Bill would make Section 8 and other assistance not count as rent
A bill under consideration at the Capitol could give landlords the ability to evict tenants who pay their rents with assistance from non-profits, churches and the federal government’s Section 8 housing voucher program.
Rep. Ben Toma, R-Peoria, said he introduced House Bill 2358 at the request of the Arizona Multihousing Association, a trade group for large rental properties.
During a House Commerce Committee hearing last week, Toma said the bill is a response to a Maricopa County Superior Court ruling from last year.
The crux of the ruling was that if a landlord accepts a rental housing voucher payment that counts as partial payment, a tenant is protected under Arizona law from eviction.
Mark Zinman, an eviction attorney for Williams, Zinman & Parham, told the committee that the ruling has caused landlords to be fearful of participating in Section 8. But when pushed by Rep. Robert Meza, D-Phoenix, Zinman said that those fears are “anecdotal, at best.”
Proponents of the measure said that, under the current law, landlords cannot evict someone for violence or domestic violence if they accept a rental assistance payment. However, the Arizona Coalition to End Sexual and Domestic Violence is against the bill.
“I’m afraid that we’re opening a broad door to be able to evict people,” Rep. Kelli Butler, D-Paradise Valley said during the committee meeting. “I’m afraid they’re going to be kicking people out more quickly than they should.”
Opponents from groups like Community Legal Services, a non-profit that works with tenants to protect their legal rights, said the vague language of the bill does much more than insulate landlords from bad tenants.
“Tenants get evicted all the time for not paying their portion of the rent,” Pamela Bridge, Director of Litigation and Advocacy for Community Legal Services said. “What this does is create a problem out of nothing and create more problems for us.”
Bridge and others were specifically worried about a section in the bill that states that money from government entities, nonprofits and for-profits does not constitute as a payment of rent.
This is worrisome, Bridge said, because churches and nonprofits across the state often will step in to help a tenant pay their rent. Under Toma’s proposal, a landlord could say that assistance does not constitute a rent payment, and then evict the tenant – even as it keeps the money.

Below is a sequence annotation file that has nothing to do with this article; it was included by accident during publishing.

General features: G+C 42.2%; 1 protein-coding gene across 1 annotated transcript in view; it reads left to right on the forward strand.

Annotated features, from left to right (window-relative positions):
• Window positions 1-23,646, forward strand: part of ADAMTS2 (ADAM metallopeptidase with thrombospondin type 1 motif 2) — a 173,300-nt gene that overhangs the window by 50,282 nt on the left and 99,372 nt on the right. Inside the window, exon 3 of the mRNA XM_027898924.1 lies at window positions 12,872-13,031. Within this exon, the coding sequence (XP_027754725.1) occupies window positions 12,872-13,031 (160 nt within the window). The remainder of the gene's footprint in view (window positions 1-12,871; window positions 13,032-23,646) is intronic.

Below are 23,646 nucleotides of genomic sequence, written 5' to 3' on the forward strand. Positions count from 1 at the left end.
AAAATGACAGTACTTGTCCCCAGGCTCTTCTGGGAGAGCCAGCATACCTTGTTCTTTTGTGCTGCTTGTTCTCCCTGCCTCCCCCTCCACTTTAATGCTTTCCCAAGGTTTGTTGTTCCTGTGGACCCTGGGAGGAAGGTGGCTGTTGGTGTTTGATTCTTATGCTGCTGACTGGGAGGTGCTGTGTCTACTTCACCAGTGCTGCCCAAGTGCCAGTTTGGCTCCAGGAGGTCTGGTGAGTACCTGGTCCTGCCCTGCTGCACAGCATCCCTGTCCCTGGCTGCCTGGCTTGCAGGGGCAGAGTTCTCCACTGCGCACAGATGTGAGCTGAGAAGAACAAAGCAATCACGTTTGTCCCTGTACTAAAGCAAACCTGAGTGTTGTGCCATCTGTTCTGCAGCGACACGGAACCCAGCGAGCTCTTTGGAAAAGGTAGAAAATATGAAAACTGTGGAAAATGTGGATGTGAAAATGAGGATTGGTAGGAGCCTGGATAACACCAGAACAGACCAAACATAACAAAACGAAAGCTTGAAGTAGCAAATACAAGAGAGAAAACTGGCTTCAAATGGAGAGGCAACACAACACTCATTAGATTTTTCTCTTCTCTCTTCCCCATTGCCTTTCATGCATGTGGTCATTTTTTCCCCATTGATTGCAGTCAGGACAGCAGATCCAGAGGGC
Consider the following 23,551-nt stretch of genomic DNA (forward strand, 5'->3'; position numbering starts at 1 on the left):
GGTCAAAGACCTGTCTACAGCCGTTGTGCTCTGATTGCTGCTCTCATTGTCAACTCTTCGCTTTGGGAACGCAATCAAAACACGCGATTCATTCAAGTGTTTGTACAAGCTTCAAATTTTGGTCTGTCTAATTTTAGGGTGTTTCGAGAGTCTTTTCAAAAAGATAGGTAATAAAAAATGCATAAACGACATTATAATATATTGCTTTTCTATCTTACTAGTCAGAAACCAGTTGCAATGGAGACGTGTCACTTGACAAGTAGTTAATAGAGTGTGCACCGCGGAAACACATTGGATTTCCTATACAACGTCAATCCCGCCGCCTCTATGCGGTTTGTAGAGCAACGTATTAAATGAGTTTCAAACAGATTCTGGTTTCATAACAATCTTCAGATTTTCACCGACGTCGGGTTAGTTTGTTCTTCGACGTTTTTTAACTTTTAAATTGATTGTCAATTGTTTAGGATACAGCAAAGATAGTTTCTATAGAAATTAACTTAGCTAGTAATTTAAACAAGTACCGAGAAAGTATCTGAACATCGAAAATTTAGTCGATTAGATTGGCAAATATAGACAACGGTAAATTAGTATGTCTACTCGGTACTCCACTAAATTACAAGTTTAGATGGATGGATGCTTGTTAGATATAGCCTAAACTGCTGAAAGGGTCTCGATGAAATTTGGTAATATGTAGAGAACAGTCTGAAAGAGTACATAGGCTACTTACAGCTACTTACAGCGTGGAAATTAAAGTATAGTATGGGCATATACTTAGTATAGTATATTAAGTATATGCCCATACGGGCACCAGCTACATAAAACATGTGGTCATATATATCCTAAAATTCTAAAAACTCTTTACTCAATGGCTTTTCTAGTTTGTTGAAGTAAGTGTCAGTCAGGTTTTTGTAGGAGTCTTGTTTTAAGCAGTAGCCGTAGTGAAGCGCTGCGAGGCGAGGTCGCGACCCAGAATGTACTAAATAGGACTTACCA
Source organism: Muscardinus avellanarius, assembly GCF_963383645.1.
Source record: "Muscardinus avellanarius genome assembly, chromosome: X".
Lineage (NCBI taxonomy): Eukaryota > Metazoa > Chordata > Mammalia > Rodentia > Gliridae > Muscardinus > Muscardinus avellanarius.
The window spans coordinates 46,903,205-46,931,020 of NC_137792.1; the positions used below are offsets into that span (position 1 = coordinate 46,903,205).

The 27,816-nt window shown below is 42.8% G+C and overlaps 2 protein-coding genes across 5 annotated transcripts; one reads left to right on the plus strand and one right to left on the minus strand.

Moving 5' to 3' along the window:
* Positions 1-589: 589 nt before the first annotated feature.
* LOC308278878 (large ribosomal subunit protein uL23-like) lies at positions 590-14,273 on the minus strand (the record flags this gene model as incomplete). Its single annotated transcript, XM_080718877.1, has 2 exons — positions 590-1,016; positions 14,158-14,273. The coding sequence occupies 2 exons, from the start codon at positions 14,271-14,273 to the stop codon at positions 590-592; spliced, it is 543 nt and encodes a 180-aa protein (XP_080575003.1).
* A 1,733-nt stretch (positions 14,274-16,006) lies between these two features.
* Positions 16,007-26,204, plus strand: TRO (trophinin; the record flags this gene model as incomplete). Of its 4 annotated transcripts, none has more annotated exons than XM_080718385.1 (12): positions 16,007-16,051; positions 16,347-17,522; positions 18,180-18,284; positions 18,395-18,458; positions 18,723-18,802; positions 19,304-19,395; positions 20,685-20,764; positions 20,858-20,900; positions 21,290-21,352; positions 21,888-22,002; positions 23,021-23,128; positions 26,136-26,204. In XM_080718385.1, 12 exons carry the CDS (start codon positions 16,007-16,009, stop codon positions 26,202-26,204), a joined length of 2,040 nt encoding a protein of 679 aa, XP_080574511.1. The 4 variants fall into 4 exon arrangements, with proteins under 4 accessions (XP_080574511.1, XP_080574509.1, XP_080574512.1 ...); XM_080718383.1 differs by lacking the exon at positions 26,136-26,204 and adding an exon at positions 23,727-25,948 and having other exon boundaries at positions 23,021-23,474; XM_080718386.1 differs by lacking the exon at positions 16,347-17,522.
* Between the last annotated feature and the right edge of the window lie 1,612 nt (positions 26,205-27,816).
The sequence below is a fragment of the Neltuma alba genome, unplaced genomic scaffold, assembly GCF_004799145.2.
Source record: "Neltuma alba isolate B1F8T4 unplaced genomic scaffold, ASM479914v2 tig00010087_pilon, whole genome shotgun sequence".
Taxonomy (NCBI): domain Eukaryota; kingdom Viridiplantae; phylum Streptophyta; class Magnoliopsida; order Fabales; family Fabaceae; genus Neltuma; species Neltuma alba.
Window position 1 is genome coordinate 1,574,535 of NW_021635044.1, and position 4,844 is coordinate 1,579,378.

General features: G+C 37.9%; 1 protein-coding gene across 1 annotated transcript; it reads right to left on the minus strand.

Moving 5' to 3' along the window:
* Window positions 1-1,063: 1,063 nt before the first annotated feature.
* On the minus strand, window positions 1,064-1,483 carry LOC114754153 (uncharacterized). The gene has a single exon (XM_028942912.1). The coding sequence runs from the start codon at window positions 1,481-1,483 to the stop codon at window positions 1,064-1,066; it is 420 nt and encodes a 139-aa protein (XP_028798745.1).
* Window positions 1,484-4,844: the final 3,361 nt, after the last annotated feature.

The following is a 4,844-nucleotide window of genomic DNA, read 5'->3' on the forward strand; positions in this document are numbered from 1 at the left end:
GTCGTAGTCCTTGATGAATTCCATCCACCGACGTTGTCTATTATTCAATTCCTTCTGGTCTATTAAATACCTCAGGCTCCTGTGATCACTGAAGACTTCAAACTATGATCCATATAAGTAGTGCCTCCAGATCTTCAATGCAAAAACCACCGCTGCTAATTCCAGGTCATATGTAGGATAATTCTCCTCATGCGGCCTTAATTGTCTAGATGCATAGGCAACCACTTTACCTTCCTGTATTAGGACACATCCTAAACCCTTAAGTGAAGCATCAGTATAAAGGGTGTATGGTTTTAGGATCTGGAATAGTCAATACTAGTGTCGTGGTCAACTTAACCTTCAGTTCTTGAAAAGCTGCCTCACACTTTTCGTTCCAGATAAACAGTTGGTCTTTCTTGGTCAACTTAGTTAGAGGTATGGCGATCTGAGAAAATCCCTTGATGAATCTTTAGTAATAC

Bridges also argued that the court case that has landlords worried is non-binding, because it was a ruling from a trial court, not an appellate court. Trial court rulings apply only to that specific case, while rulings from the Court of Appeals or Supreme Court apply more broadly.
Additionally, Section 8 tenants sign additional contracts with Housing and Urban Development that state if they do not pay the portion of the rent that is not paid for by HUD then they are subject to removal, Bridges said.
Jake Hinman, a lobbyist for the Arizona Multihousing Association, said the only reason nonprofits were added was because they had been approached by nonprofits requesting that the language be added.
However, when pressed by Butler, Hinman was not able to name any nonprofits that asked for that language and instead provided the name of a for-profit entity that had contacted them.
“Nobody else has offered a solution,” Hinman told the committee, adding that the Arizona Multihousing Association would be willing to work with other groups to modify the language. No amendments have been proposed yet.
“They took a sledgehammer to what is a discrete issue,” Ellen Katz, Director at the William E. Morris Institute for Justice told the committee. Katz argued that both sides agree that landlords deserve some protections from bad tenants, but opponents worried that the language of the bill will open it up for abuse by landlords.
“It’s never a fun thing to do to remove someone from their property,” said Rep. Bret Roberts, R-Maricopa, while explaining his yes vote. Roberts previously had been a constable, but said he has faith that Toma will bring stakeholders together to adjust the language.
The measure moved out of the committee on a 7-2 vote and is ready to be considered by the full House of Representatives.
Another bill targeting oversight of landlords was also cleared for action by the full House.
House Bill 2115 would limit the regulatory ability of counties, cities and towns in regards to landlords.
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